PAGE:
Jorea Marple's lawsuit against the taxpayers of West Virginia is a sad end to a distinguished career as a teacher, principal and superintendent.
She spent whatever sympathy her firing generated by suing the state. Suddenly it's no longer for the children. It's about her.
Still, I thank her for filing this frivolous lawsuit because it is very telling about the state of education in West Virginia today and the priorities of its administrators.
Technically, Marple is suing the state Board of Education, but the board works for the taxpayers and the taxpayers will foot the bill for defending board members.
The board fired her as state school superintendent in November because board members were not satisfied with her and her staff's response to an independent review of the state's public schools that found our schools to be expensive and ineffective.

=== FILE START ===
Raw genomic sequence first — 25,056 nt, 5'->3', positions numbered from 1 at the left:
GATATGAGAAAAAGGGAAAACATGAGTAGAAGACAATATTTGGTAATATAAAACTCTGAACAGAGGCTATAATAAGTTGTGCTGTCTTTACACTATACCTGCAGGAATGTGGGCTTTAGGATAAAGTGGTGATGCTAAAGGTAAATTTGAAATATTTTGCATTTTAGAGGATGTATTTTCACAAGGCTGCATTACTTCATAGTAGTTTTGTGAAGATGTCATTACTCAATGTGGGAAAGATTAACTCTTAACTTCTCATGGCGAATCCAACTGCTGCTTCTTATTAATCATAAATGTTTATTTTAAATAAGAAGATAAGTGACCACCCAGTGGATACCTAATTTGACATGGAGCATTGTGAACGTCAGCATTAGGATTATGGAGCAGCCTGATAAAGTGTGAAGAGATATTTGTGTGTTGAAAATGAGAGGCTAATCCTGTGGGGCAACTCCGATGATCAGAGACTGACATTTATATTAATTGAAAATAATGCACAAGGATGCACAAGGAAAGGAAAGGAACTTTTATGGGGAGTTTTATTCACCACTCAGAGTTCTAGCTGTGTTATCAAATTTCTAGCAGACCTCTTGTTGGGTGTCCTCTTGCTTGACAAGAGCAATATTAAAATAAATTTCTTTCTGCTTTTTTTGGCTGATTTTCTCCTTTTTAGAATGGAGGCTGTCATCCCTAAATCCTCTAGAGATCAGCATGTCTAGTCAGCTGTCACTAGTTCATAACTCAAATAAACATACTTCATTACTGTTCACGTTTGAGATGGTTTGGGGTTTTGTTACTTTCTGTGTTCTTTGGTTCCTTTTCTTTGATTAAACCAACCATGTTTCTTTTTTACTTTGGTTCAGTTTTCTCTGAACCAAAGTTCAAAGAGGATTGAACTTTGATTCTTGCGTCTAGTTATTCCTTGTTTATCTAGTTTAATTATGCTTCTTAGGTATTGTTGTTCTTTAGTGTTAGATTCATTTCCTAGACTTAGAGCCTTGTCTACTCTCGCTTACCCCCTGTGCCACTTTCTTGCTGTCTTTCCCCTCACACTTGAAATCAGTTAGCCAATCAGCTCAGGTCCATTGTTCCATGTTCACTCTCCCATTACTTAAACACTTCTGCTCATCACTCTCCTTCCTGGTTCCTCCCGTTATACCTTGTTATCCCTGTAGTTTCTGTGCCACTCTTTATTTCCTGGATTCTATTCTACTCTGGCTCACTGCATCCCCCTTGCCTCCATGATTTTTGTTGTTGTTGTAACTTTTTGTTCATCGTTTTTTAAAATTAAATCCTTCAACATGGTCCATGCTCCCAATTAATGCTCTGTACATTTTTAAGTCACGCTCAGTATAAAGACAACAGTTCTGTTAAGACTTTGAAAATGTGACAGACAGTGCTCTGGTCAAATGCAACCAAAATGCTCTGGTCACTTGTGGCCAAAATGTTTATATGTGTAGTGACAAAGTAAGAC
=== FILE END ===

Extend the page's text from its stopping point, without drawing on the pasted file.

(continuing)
West Virginia is eighth among the 50 states "in education expenditures relative to income," the report by PublicWorks said.
Teacher pay is seventh "relative to the state's income levels" and so forth.
The report authors seem to have factored out the money the state socks away each year to cover the hole in the teacher pension fund.
Those payments average $333 million a year - or double what we spend on prisons.
"In sum, West Virginia, unlike most similarly poor states, cannot be said to stint on education spending," the report found.
But academic achievement fails to match that Herculean effort by state taxpayers to provide a high-quality education to the second-poorest kids in the nation.
The trade publication Education Week for years has given West Virginia taxpayers A's for funding and our schools F's in student performance.
I do not blame Marple or any other educator and certainly not the teachers for this situation. Too many parents do not take education seriously.
You cannot jump-start a dead battery.
What I do blame her for - and why I supported her firing - was her inability to recognize that an overhaul is needed.